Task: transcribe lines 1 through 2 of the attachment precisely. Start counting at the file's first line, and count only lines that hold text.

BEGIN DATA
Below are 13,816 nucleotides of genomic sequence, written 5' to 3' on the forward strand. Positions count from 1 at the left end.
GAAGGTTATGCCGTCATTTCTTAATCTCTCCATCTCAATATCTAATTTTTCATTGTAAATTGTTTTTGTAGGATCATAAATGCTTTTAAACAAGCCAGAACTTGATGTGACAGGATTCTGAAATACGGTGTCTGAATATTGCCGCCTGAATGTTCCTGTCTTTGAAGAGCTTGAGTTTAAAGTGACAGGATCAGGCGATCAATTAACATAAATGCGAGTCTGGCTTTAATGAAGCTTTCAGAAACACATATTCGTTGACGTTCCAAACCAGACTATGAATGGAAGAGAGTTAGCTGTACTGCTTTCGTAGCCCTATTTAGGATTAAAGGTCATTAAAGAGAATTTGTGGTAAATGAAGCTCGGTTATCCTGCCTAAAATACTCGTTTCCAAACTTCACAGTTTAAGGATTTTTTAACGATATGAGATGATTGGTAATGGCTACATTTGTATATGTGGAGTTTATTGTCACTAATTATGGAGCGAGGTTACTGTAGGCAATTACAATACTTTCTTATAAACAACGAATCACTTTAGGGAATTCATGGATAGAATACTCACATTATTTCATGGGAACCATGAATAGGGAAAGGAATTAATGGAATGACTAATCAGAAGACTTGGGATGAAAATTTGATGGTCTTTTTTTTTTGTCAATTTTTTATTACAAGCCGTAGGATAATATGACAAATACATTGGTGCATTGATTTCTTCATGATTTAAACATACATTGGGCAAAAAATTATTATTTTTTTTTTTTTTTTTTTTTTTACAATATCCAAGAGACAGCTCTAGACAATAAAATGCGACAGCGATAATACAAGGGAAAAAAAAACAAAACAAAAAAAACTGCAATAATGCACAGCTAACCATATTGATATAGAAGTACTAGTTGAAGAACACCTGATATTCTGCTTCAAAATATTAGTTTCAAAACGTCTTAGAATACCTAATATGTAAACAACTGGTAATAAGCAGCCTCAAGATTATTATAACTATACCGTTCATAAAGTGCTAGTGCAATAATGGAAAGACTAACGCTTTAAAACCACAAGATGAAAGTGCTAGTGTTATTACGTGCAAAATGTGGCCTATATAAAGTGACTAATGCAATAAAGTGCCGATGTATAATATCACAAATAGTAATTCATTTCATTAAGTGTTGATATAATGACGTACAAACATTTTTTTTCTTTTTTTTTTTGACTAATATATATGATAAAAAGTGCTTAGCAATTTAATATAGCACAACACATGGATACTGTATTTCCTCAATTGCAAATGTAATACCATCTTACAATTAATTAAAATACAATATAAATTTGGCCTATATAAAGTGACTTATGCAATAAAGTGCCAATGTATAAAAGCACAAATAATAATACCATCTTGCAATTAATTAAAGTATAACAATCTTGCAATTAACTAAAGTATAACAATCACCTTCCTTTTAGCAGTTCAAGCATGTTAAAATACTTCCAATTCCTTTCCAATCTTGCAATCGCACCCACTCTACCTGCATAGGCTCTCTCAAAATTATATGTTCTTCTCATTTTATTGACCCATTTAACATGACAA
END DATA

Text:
Below are 13,816 nucleotides of genomic sequence, written 5' to 3' on the forward strand. Positions count from 1 at the left end.
GAAGGTTATGCCGTCATTTCTTAATCTCTCCATCTCAATATCTAATTTTTCATTGTAAATTGTTTTTGTAGGATCATAAATGCTTTTAAACAAGCCAGAACTTGATGTGACAGGATTCTGAAATACGGTGTCTGAATATTGCCGCCTGAATGTTCCTGTCTTTGAAGAGCTTGAGTTTAAAGTGACAGGATCAGGCGATCAATTAACATAAATGCGAGTCTGGCTTTAATGAAGCTTTCAGAAACACATATTCGTTGACGTTCCAAACCAGACTATGAATGGAAGAGAGTTAGCTGTACTGCTTTCGTAGCCCTATTTAGGATTAAAGGTCATTAAAGAGAATTTGTGGTAAATGAAGCTCGGTTATCCTGCCTAAAATACTCGTTTCCAAACTTCACAGTTTAAGGATTTTTTAACGATATGAGATGATTGGTAATGGCTACATTTGTATATGTGGAGTTTATTGTCACTAATTATGGAGCGAGGTTACTGTAGGCAATTACAATACTTTCTTATAAACAACGAATCACTTTAGGGAATTCATGGATAGAATACTCACATTATTTCATGGGAACCATGAATAGGGAAAGGAATTAATGGAATGACTAATCAGAAGACTTGGGATGAAAATTTGATGGTCTTTTTTTTTTGTCAATTTTTTATTACAAGCCGTAGGATAATATGACAAATACATTGGTGCATTGATTTCTTCATGATTTAAACATACATTGGGCAAAAAATTATTATTTTTTTTTTTTTTTTTTTTTTTACAATATCCAAGAGACAGCTCTAGACAATAAAATGCGACAGCGATAATACAAGGGAAAAAAAAACAAAACAAAAAAAACTGCAATAATGCACAGCTAACCATATTGATATAGAAGTACTAGTTGAAGAACACCTGATATTCTGCTTCAAAATATTAGTTTCAAAACGTCTTAGAATACCTAATATGTAAACAACTGGTAATAAGCAGCCTCAAGATTATTATAACTATACCGTTCATAAAGTGCTAGTGCAATAATGGAAAGACTAACGCTTTAAAACCACAAGATGAAAGTGCTAGTGTTATTACGTGCAAAATGTGGCCTATATAAAGTGACTAATGCAATAAAGTGCCGATGTATAATATCACAAATAGTAATTCATTTCATTAAGTGTTGATATAATGACGTACAAACATTTTTTTTCTTTTTTTTTTTGACTAATATATATGATAAAAAGTGCTTAGCAATTTAATATAGCACAACACATGGATACTGTATTTCCTCAATTGCAAATGTAATACCATCTTACAATTAATTAAAATACAATATAAATTTGGCCTATATAAAGTGACTTATGCAATAAAGTGCCAATGTATAAAAGCACAAATAATAATACCATCTTGCAATTAATTAAAGTATAACAATCTTGCAATTAACTAAAGTATAACAATCACCTTCCTTTTAGCAGTTCAAGCATGTTAAAATACTTCCAATTCCTTTCCAATCTTGCAATCGCACCCACTCTACCTGCATAGGCTCTCTCAAAATTATATGTTCTTCTCATTTTATTGACCCATTTAACATGACAA